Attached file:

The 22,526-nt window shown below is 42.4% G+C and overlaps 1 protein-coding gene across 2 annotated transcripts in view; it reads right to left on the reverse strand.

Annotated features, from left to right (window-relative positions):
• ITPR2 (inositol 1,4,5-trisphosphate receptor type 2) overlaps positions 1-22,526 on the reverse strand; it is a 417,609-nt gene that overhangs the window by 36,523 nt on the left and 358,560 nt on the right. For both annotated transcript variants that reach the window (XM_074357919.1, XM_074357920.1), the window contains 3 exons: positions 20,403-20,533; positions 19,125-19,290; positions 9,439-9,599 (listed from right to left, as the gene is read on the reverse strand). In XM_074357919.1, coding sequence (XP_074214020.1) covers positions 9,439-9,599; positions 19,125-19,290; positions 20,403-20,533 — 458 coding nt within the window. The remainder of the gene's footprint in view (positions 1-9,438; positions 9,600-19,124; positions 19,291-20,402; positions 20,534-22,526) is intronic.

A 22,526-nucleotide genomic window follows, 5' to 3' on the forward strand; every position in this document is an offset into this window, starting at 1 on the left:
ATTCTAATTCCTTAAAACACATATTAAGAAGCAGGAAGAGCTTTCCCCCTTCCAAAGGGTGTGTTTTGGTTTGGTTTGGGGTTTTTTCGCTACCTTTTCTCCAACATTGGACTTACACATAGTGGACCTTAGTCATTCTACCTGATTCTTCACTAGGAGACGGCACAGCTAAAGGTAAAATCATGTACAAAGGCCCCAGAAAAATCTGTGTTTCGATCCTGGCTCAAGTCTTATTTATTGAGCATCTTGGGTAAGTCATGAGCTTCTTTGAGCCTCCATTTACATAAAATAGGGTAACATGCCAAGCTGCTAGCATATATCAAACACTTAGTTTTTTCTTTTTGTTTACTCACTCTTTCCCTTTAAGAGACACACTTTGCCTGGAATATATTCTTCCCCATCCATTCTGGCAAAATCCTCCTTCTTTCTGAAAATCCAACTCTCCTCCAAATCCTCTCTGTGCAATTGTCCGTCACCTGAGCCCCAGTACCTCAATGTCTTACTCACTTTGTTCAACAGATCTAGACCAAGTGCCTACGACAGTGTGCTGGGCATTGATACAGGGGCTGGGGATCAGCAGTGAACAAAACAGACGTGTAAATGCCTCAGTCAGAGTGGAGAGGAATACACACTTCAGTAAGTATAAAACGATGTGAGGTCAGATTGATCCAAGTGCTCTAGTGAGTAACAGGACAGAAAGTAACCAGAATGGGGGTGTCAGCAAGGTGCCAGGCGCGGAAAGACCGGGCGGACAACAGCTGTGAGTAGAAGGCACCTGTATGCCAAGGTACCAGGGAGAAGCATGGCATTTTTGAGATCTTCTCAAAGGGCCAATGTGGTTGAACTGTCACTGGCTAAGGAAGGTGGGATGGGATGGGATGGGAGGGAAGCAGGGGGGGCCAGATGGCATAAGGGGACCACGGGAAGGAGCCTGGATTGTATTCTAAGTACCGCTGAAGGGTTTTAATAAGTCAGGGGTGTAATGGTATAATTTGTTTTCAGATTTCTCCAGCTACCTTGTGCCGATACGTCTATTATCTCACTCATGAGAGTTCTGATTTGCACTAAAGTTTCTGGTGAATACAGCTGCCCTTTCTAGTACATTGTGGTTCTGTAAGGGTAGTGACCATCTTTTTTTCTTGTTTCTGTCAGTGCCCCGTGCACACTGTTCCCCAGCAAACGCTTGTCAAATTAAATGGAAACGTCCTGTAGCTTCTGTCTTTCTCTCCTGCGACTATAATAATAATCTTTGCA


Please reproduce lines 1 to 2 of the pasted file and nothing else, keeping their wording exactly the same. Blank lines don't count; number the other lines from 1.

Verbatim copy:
The 22,526-nt window shown below is 42.4% G+C and overlaps 1 protein-coding gene across 2 annotated transcripts in view; it reads right to left on the reverse strand.

Annotated features, from left to right (window-relative positions):